Our partners, the Research Center for Climate Change University of Indonesia (RCCC-UI), recently led a pilot study in several habitat types within the Bawean Wildlife Sanctuary and the Bawean Nature Reserve.
The team of researchers’ main aim was to gather baseline information about the biodiversity found on Bawean Island, as well as identify indicator species which can indicate the impact of environmental change. With this information, monitoring can start and results can be integrated into a proposed recommendation for conservation action plans.
The team on the ground conducted an inventory of some poorly-known taxonomic groups, focusing on reptiles and frogs (herpetofauna), insects including butterflies and moths (lepidoptera) and ground herbs.
Team leader, Sandy Leo, oversaw the surveying of herpetofauna and had already recognised 18 herpetofauna species (seven amphibians and eleven reptiles). The most interesting species the team found was the Malayan krait (Bungarus candidus) which was identified as the only one venomous snake on Bawean Island – which was also the top predator found, besides the Bawean serpent eagle.
Muhammad Suherman was in charge of surveying butterfly diversity on the island and to find out their population size and distribution pattern. This research was unique as many specific butterfly sub-species live in Bawean.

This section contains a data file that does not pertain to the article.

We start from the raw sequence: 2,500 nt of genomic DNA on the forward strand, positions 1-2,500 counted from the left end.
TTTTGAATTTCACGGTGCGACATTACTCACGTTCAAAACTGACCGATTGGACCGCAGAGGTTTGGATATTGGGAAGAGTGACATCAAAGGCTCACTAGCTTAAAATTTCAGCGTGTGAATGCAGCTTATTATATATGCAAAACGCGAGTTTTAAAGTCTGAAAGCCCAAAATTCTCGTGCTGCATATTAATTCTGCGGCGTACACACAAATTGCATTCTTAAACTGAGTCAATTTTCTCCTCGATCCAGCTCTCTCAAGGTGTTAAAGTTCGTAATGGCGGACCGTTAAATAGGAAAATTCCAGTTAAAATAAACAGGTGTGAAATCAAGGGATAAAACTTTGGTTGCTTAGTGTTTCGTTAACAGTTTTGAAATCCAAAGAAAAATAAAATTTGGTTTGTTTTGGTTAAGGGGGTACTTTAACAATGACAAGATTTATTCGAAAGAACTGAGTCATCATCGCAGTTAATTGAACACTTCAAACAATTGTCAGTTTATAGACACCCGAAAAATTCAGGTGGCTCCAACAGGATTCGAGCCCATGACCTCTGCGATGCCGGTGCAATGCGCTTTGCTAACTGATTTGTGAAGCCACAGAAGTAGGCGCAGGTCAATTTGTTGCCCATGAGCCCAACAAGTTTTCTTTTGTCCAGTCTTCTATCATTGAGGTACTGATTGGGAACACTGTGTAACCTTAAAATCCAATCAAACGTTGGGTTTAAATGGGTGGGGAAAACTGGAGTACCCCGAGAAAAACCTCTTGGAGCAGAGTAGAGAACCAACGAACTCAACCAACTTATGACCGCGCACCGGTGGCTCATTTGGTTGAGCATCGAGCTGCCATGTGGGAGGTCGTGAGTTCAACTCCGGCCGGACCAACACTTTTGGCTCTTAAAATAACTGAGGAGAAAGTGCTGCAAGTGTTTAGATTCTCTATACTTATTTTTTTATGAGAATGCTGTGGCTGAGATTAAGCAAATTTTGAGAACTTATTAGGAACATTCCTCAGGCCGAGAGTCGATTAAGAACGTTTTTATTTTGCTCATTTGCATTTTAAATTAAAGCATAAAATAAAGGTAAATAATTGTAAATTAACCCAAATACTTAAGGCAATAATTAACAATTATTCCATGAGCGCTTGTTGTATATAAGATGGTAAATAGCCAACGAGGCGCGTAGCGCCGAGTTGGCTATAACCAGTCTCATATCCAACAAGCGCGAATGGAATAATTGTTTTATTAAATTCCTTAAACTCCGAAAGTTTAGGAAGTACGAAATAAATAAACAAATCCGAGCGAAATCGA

Muhammad focused on three families of butterflies: Nymphalidae, Papilionidae and Pieridae. The team managed to identify 41 butterfly species during the expedition and recorded several rare butterfly species such as palm kings (Amathusia phidippus), bamboo tree-browns (Lethe europa), common tigers (Danaus genutia) and the common birdwing (Troides helena) which is protected by Indonesian Government regulations but hasn’t been assessed by the IUCN Red List.
Wendy Achmmad Mustaqim and Nurrahman Fajri were in charge of the moss survey and were amazed to find very abundant epiphytic mosses on the island. Epiphytic moss grows on the surface of other plants and gets the nutrients it needs to survive from the plant it’s growing on.
Many species of mosses covered the tree trunk and also the branches. The only thing we could see around us at some point was the hanging mosses, swinging by the wind.
“We discovered that mosses decreased in abundance as we climbed the summit of Mount Lumut. It seemed to have its own world, representing a unique ecosystem on a very small range of elevation and is probably the most fragile ecosystem in Bawean!”
The team all agreed on the fact that there are still a lot of places that need to be explored on the island and lots of new species to be potentially discovered.
“More research and exploration is needed to understand how to manage this tiny island from various threats such as climate change or tourism activity.
Watch this space!